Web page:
A comparison of four African manufacturers sales taxes and two retail sales taxes
Due, John F.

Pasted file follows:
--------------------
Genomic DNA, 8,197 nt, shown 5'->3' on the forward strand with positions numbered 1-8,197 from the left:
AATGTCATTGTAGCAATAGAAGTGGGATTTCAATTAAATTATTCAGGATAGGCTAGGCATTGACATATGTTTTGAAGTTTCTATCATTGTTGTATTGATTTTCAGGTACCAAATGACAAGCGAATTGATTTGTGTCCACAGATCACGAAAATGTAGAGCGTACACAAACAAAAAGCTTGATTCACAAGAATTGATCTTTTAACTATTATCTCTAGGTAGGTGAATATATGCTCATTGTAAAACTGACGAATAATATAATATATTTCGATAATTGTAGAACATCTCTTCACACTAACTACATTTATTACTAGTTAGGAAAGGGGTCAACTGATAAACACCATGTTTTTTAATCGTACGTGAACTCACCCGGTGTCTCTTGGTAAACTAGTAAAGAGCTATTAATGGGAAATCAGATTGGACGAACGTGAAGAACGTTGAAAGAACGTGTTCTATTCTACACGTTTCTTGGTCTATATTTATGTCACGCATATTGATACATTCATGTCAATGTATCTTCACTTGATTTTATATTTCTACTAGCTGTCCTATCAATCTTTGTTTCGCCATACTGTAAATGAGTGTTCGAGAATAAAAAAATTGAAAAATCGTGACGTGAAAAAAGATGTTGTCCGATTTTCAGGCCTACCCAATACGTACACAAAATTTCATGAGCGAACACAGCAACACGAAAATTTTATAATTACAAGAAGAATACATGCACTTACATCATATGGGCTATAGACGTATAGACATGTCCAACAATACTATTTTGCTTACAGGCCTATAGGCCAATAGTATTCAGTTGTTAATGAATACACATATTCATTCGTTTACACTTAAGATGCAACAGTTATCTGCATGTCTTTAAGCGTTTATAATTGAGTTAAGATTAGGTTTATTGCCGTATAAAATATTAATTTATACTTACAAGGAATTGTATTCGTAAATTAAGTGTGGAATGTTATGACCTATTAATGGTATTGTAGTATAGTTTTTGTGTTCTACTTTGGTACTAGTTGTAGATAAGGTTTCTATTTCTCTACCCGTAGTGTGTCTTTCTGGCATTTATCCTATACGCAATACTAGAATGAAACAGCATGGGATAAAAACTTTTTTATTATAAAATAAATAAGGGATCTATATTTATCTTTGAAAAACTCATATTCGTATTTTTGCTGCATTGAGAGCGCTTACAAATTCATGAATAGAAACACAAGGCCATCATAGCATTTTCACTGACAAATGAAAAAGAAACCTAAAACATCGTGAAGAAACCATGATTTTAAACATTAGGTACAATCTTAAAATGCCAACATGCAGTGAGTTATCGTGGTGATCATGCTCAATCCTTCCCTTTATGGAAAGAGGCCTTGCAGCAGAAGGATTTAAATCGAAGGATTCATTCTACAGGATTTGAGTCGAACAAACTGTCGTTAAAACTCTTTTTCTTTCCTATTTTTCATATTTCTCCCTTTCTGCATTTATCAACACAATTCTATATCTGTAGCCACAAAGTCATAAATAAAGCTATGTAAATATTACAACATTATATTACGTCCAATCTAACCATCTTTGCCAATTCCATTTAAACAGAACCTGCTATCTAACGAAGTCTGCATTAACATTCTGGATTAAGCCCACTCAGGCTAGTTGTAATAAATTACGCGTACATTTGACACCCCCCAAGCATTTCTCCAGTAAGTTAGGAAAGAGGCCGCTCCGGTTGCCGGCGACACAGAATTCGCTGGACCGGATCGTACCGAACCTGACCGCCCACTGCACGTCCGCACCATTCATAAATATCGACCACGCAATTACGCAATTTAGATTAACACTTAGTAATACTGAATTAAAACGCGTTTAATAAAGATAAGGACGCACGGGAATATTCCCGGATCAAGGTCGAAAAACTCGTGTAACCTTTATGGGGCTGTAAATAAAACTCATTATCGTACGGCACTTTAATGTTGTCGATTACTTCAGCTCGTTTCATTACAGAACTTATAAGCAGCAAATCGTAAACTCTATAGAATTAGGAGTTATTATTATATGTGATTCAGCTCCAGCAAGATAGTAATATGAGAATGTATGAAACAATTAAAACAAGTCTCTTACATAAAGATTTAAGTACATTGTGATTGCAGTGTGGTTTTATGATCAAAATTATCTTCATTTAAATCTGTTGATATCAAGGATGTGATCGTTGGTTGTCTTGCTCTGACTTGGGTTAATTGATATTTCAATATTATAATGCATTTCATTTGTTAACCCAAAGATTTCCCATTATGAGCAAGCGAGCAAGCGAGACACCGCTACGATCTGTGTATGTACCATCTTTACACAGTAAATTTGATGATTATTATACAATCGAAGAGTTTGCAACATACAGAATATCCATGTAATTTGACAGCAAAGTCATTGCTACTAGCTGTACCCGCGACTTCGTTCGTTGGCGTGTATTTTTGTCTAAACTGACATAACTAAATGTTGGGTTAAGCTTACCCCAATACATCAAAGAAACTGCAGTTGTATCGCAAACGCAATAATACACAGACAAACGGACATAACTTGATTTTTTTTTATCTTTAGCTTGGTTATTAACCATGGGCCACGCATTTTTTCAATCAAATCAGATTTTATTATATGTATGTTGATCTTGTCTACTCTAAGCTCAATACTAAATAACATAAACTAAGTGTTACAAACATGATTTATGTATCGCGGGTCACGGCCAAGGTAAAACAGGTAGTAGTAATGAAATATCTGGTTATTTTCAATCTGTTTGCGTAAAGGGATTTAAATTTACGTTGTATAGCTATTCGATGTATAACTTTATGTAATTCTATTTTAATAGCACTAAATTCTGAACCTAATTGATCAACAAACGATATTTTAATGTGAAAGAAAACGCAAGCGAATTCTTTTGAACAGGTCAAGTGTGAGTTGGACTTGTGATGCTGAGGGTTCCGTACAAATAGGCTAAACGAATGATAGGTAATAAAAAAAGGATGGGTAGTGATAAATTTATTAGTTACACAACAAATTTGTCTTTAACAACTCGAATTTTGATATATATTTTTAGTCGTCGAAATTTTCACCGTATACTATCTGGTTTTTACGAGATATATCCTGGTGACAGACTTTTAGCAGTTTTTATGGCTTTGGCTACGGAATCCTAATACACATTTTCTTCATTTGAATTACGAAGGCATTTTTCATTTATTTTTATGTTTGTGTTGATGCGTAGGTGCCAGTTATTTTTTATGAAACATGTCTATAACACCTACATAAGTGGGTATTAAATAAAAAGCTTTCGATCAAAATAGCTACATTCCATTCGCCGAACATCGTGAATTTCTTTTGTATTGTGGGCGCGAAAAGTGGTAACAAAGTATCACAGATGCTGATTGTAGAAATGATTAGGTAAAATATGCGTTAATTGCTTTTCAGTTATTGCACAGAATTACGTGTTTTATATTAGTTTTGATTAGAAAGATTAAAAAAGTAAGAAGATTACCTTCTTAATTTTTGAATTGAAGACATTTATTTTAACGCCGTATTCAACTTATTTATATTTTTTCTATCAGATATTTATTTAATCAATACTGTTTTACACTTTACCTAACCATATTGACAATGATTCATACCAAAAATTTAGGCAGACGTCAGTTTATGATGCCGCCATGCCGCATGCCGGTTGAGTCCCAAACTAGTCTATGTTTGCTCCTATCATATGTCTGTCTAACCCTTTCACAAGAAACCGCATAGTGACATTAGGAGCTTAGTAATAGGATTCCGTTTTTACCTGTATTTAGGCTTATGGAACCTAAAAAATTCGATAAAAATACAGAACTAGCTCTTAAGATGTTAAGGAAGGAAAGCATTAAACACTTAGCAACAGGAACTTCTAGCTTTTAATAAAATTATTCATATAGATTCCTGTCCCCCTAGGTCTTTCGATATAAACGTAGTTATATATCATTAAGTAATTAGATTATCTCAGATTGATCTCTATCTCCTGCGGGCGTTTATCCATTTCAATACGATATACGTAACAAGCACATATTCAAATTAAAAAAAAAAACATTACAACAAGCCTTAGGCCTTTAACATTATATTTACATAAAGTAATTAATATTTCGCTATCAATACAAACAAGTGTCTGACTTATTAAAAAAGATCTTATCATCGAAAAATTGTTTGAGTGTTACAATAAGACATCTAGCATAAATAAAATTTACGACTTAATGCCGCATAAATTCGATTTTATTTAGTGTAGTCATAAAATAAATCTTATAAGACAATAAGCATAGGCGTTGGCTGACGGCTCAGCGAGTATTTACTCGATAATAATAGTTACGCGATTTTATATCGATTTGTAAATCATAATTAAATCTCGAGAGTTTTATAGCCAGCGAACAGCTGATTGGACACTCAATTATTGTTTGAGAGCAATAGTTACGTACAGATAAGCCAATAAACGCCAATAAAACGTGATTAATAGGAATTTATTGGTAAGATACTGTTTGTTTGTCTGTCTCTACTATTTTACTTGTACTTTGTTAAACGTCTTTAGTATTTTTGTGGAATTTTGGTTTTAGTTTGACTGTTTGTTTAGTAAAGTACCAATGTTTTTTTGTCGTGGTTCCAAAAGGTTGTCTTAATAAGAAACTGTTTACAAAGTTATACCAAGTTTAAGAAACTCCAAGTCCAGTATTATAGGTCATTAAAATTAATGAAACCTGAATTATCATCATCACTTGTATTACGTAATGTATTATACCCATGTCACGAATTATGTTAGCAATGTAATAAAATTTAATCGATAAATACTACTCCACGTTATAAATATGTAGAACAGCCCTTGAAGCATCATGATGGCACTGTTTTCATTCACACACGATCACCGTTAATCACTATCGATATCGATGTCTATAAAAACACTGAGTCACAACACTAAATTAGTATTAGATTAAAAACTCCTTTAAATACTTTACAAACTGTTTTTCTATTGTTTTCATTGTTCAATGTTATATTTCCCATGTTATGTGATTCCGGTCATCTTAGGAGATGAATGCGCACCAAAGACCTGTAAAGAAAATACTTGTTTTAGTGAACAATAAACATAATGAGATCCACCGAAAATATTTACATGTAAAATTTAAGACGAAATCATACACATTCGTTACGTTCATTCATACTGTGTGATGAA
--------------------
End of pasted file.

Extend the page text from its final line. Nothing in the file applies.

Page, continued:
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This paper presents information on manufacturers sales taxes in four African countries — Kenya, Tanzania, Zambia and Ghana. Because there are no retail sales taxes in tropical Africa, a comparison is made with the retail sales taxes of two relatively small non-African countries — Barbados and Iceland. Topics discussed in this paper include the coverage of the taxes, the rates, the revenue importance, the numbers of registered firms, the administration and operation of the taxes, inspection and audit programmes and the problem of delinquency. Finally, a number of merits and criticisms of these taxes are pointed out. A number of general conclusions are suggested from the inspection of these six sales taxes. It is found that in a developing country a sales tax can be a very significant revenue source and sales taxes at the manufacturing level can function extremely well. A general problem has been the failure to develop adequate audit programmes, and also the need for simplicity in tax structure and operation has often been overlooked. There are serious dangers in placing sales tax administration under the jurisdiction of customs and excise departments because the personnel in these departments generally lack the accounting knowledge necessary to effectively administer a sales tax. Finally, it appears that the exemption of basic foods from sales tax has effectively lessened possible complaints against the taxes on equity grounds.